June 5, 2023

Great Indian Mutiny

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Ghostly glow of a nuclear power plant detected in pristine waters 150 miles away: ScienceAlert

Buried under kilometers of rock in Ontario, Canada, a reservoir of the purest water shimmered as its particles barely collided.

It’s the first time water has been used to detect a particle known as an antineutrino, which originated from a nuclear reactor more than 240 kilometers (150 miles) away. This breakthrough promises neutrino experiments and observational technology that uses materials that are inexpensive, easy to obtain, and safe.

As some of the most abundant particles in the universe, neutrinos are exotic little things with a lot of potential for revealing deeper insights into the universe. Unfortunately, they are almost massless, carry no charge, and hardly interact with other particles at all. They flow mostly through space and rock alike, as if all matter were insubstantial. There’s a reason they’re called ghost particles.

Antineutrinos are the antiparticle counterpart of neutrinos. Normally, an antiparticle has the opposite charge of the particle equivalent; The antiparticle of a negatively charged electron, for example, is the positively charged positron. Because neutrinos carry no charge, only scientists can distinguish between the two Based on the fact An electron neutrino will appear alongside a positron, while an electron antineutrino will appear with an electron.

electron antineutrinos emitted During beta nuclear decay, a type of radioactive decay in which a neutron decays into a proton, an electron, and an antineutrino. One of these electrons antineutrinos can interact with a proton to produce a positron and a neutron, a reaction known as inverse beta decay.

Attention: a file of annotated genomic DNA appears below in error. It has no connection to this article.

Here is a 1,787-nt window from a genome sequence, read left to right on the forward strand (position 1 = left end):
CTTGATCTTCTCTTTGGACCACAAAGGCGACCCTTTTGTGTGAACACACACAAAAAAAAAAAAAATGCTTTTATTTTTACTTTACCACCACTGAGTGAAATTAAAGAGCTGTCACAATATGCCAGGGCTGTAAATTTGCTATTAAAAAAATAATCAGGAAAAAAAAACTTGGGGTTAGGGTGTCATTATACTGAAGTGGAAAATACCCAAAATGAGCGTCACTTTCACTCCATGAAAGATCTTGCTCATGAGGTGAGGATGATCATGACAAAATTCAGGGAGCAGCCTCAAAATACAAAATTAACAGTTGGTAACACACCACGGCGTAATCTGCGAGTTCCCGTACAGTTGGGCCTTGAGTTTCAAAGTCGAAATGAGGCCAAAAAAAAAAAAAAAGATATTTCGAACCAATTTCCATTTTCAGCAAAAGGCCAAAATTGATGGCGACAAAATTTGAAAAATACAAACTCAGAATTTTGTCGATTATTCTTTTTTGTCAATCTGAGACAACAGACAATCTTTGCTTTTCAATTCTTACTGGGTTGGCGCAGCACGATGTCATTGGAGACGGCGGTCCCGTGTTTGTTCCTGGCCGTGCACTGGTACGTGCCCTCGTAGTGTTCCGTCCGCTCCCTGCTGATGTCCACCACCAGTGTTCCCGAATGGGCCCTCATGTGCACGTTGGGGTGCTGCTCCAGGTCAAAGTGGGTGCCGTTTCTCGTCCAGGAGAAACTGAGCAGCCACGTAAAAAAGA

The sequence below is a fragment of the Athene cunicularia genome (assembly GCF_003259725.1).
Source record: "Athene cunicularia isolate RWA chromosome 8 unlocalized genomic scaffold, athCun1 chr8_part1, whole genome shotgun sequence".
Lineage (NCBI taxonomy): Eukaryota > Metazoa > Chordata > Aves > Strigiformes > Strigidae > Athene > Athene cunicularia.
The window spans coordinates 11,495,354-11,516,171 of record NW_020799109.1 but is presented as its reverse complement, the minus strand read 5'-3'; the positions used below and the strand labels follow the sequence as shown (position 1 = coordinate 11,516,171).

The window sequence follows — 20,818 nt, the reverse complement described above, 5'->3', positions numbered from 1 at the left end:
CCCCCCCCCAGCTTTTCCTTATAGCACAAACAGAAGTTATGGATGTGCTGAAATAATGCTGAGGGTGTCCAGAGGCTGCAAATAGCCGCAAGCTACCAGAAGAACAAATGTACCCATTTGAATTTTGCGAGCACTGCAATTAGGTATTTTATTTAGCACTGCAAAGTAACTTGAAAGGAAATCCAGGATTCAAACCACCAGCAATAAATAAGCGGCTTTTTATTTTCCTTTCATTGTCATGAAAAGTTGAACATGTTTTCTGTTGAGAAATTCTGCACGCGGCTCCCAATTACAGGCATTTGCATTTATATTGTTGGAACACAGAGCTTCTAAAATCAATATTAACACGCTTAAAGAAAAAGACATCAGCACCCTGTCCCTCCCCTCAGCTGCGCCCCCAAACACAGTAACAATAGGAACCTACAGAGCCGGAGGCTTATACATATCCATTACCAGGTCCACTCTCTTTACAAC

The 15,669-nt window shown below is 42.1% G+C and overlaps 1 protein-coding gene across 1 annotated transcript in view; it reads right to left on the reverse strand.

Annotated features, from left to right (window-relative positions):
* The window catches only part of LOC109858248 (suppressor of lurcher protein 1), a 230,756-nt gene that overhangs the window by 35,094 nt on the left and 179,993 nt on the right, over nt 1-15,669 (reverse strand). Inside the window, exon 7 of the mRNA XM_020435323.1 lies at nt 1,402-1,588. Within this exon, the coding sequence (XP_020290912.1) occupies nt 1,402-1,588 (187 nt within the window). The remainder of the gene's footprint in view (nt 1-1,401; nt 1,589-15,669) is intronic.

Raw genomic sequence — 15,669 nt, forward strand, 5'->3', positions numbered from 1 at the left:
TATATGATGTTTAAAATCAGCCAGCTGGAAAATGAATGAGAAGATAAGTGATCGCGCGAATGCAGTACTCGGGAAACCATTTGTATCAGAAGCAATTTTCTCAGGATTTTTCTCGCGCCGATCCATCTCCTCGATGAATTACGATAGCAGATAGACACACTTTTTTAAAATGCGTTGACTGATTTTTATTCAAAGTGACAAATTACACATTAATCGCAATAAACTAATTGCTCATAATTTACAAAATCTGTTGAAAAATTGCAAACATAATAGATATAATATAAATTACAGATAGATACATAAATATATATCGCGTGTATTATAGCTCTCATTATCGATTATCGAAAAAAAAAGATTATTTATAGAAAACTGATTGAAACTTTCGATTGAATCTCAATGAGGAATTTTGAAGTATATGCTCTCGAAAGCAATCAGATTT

Large liquid-filled tanks lined with photomultiplier tubes are used to detect this particular type of decay. It is designed to capture the faint glow of Cherenkov radiation Created by charged particles moving faster than light that can travel through a liquid, similar to a sonic boom caused by breaking the sound barrier. So they are very sensitive to very low light.

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Antineutrinos are produced in huge quantities by nuclear reactors, but they are relatively low powered, which makes them hard to detect.

Enters SNO+. Buried under more than 2 kilometers (1.24 miles) of rock, it is the world’s deepest underground laboratory. This rocky shielding provides an effective barrier against cosmic ray interference, allowing scientists to obtain exceptionally well-resolved signals.

Today, the lab’s 780-ton spherical tank is filled with linear alkylbenzene, a flashing, light-amplifying liquid. Back in 2018, while the facility was undergoing calibration, it was filled with highly purified water.

By combing through 190 days of data collected during that calibration phase in 2018, the SNO+ collaboration found evidence of inverse beta decay. The neutron produced during this process is captured by a hydrogen nucleus in the water, which in turn produces a subtle bloom of light at a very specific energy level, 2.2 MeV.

Cherenkov water detectors generally struggle to detect signals below 3 MeV; But SNO+ filled with water was able to detect up to 1.4 MeV. This results in an efficiency of about 50 percent for detecting signals at 2.2 MeV, so the team thought it was worth their luck looking for signs of inverse beta decay.

An analysis of a candidate signal determined that it was likely caused by an antineutrino, with a confidence level of 3 sigma — a probability of 99.7 percent.

The result indicates that water detectors can be used to monitor the energy production of nuclear reactors.

Meanwhile, SNO+ is being used to help better understand neutrinos and antineutrinos. Because neutrinos It is impossible to measure directlyWe don’t know much about them. One of the biggest questions is whether neutrinos and antineutrinos are the exact same particles. A rare, never-before-seen dissolution would answer that question. SNO+ is currently searching for this decay.

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“Surprisingly, pure water can be used to measure antineutrinos from reactors and over such large distances,” says physicist Logan Lipanovsky SNO+ collaboration and the University of California, Berkeley.

“We took great pains to extract just a few signals from the 190 days of data. The result is satisfactory.”

Research published in Physical review letters.